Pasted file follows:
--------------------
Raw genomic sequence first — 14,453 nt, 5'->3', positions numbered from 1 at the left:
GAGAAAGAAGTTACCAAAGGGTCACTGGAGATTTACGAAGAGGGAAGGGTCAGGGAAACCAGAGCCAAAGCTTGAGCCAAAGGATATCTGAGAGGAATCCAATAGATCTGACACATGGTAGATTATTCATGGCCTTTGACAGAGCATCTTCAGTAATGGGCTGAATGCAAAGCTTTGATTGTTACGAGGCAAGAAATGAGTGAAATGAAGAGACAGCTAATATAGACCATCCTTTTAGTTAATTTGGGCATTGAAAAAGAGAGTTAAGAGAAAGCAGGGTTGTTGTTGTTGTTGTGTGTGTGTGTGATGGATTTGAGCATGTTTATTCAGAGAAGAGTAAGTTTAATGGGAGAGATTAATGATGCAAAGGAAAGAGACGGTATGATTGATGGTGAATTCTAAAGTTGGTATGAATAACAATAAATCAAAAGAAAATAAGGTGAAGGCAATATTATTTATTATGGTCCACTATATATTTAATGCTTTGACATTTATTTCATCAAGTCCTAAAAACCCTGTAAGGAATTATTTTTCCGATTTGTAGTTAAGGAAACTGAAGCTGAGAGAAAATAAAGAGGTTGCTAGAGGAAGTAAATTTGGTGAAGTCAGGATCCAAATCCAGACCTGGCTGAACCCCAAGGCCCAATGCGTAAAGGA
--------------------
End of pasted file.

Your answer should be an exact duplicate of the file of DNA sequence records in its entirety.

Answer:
Raw genomic sequence first — 14,453 nt, 5'->3', positions numbered from 1 at the left:
GAGAAAGAAGTTACCAAAGGGTCACTGGAGATTTACGAAGAGGGAAGGGTCAGGGAAACCAGAGCCAAAGCTTGAGCCAAAGGATATCTGAGAGGAATCCAATAGATCTGACACATGGTAGATTATTCATGGCCTTTGACAGAGCATCTTCAGTAATGGGCTGAATGCAAAGCTTTGATTGTTACGAGGCAAGAAATGAGTGAAATGAAGAGACAGCTAATATAGACCATCCTTTTAGTTAATTTGGGCATTGAAAAAGAGAGTTAAGAGAAAGCAGGGTTGTTGTTGTTGTTGTGTGTGTGTGTGATGGATTTGAGCATGTTTATTCAGAGAAGAGTAAGTTTAATGGGAGAGATTAATGATGCAAAGGAAAGAGACGGTATGATTGATGGTGAATTCTAAAGTTGGTATGAATAACAATAAATCAAAAGAAAATAAGGTGAAGGCAATATTATTTATTATGGTCCACTATATATTTAATGCTTTGACATTTATTTCATCAAGTCCTAAAAACCCTGTAAGGAATTATTTTTCCGATTTGTAGTTAAGGAAACTGAAGCTGAGAGAAAATAAAGAGGTTGCTAGAGGAAGTAAATTTGGTGAAGTCAGGATCCAAATCCAGACCTGGCTGAACCCCAAGGCCCAATGCGTAAAGGA